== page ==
Oracle goes postal and the rest just carry on
Unless you've been living under a rock the past few weeks, you'll no doubt be aware of the moves Oracle have made. As a developer though, do you think it's done much to harm A) the industry you work in, B) your job prospects and C) the future of the language? Let's explore the possibilities...
Oracle have done two very bold things this past month or so: sue Google and get IBM to work on OpenJDK instead of Harmony.
How is the industry affected by Oracle's recent actions?
Let's look at it from two perspectives, one of a developer like you and I, the other of an IT manager weighing up the choices for platforms for their next big project.
Your average web developer looks at the lawsuit against Google and hates Oracle that little bit more. An Android developer looks at Oracle, hates them a bit more, maybe considers jumping to iPhone development, wakes up and gets back on with coding. The same two types look at the IBM move to OpenJDK and they get excited: the platform now has two huge companies with masses of experience in Java development - both members of the JCP for a while, contributors to numerous Java projects and the JDK itself - joining forces, allowing the aged beast to gain a second wind. It's promising, if a little political in its motives. So whilst Oracle hexdump on their own doorstep as it were, we're all still making a living writing Java in the real world. No?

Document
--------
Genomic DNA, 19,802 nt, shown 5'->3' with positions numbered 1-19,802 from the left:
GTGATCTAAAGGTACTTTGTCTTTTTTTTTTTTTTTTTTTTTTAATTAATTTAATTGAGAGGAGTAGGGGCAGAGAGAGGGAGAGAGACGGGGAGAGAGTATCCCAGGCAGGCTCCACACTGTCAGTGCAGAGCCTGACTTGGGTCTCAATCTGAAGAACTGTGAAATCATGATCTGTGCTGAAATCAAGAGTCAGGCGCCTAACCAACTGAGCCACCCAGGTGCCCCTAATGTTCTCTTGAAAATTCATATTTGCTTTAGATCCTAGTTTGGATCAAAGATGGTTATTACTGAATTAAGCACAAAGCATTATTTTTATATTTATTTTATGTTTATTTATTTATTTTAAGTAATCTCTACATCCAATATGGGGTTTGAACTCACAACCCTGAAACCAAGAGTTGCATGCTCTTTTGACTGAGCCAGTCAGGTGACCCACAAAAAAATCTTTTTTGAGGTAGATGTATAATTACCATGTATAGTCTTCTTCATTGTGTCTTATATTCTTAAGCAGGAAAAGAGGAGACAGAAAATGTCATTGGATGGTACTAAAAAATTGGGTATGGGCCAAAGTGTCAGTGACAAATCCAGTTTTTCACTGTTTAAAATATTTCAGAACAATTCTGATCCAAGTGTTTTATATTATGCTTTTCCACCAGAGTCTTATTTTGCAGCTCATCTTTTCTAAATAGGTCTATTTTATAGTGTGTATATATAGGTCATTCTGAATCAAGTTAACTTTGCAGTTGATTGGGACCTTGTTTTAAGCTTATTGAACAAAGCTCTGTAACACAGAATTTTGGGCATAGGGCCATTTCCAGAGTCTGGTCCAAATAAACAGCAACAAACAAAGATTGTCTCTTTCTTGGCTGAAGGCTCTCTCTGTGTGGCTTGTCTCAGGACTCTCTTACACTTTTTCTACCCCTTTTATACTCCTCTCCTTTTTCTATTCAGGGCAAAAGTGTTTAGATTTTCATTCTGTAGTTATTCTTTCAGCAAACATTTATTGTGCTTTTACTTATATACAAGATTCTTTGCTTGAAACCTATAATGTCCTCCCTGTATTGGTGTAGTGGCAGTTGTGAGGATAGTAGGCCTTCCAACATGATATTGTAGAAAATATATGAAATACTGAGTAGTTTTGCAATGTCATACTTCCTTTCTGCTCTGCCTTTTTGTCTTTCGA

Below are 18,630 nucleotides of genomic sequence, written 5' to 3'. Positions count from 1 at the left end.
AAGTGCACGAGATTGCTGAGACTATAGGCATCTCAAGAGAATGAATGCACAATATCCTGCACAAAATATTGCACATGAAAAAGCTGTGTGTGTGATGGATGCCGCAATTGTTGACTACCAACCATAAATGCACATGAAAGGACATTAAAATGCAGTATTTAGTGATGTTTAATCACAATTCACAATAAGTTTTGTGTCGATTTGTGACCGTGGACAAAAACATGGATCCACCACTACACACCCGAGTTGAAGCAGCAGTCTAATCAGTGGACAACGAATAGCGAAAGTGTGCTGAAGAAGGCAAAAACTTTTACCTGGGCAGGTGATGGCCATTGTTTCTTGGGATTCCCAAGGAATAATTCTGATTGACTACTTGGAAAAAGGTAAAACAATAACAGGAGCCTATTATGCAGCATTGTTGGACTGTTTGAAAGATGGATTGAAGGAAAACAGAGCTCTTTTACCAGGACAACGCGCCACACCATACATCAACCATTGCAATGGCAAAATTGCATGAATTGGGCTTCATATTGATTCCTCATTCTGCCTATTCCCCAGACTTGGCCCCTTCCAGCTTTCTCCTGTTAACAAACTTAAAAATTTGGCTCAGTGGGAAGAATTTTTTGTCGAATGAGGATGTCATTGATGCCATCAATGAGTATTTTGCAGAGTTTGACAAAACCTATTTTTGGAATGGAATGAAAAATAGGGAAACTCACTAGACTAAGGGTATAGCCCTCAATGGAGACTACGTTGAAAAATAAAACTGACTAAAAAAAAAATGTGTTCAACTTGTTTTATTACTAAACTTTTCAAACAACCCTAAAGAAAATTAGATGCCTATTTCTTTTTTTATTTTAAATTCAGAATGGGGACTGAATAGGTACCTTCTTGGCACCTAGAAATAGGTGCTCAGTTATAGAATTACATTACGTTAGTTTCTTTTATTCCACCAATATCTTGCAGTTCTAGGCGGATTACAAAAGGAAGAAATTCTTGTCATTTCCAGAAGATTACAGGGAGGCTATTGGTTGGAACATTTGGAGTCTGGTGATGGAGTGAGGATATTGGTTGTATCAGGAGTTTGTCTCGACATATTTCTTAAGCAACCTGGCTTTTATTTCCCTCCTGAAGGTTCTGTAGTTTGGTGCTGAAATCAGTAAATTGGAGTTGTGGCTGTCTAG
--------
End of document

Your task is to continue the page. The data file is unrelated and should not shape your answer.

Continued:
Now, I'm no IT manager, nor will I ever be but I'm sure I could be forgiven for making the assumption that when they look at the project they need to deliver and consider their current workforce, the state of availability for Java resources in the industry and the cost to employ them; they're not really going to give two hoots what Oracle are doing. The world's too fast-paced and there are too many other issues to take into account, such as resources, deadlines, design, analysis and testing - not to mention the everyday work that still needs to be covered.
Have you had to sell the dog, the car and re-mortgage the house?
No. And you probably won't have to for another 5-10 years.
The future of the language
When the Oracle vs Google debacle reared its ugly head, two things happened: we all felt sorry for Google and considered why Oracle might possibly want to make the Java world more unattractive than it already is. The giant that is Java - the spec, language and JVM - has been around for 15 years and it has taken a beating or two. Various releases have had their pros and cons - generics were great but implemented using erasure for backwards compatibility - and it's the modern-day programmer's target of flame and fury when their latest and greatest language makes them feel super-powerful and holier then thou. It seems, though, that Oracle couldn't care less and that this lawsuit was quite obviously more about money than it was about preserving Java. The IBM deal, sneaky and double-edged as it is, seems to have reinvigorated the community in some respects, and allowed for positivity interweaving the Java ecosystem. Coupled with the common-sense announcement from Mark Reinhold regarding the JDK 7 and 8 features, I'd say the future of Java is looking great, if not rather peachy. Wouldn't you?
It seems to me - whilst dramatic and oh-so-serious - that most of us have really just looked up, observed the rumour mill doing its thing, and then just got our heads back into doing what real people do: writing code.
Can't we all just get along?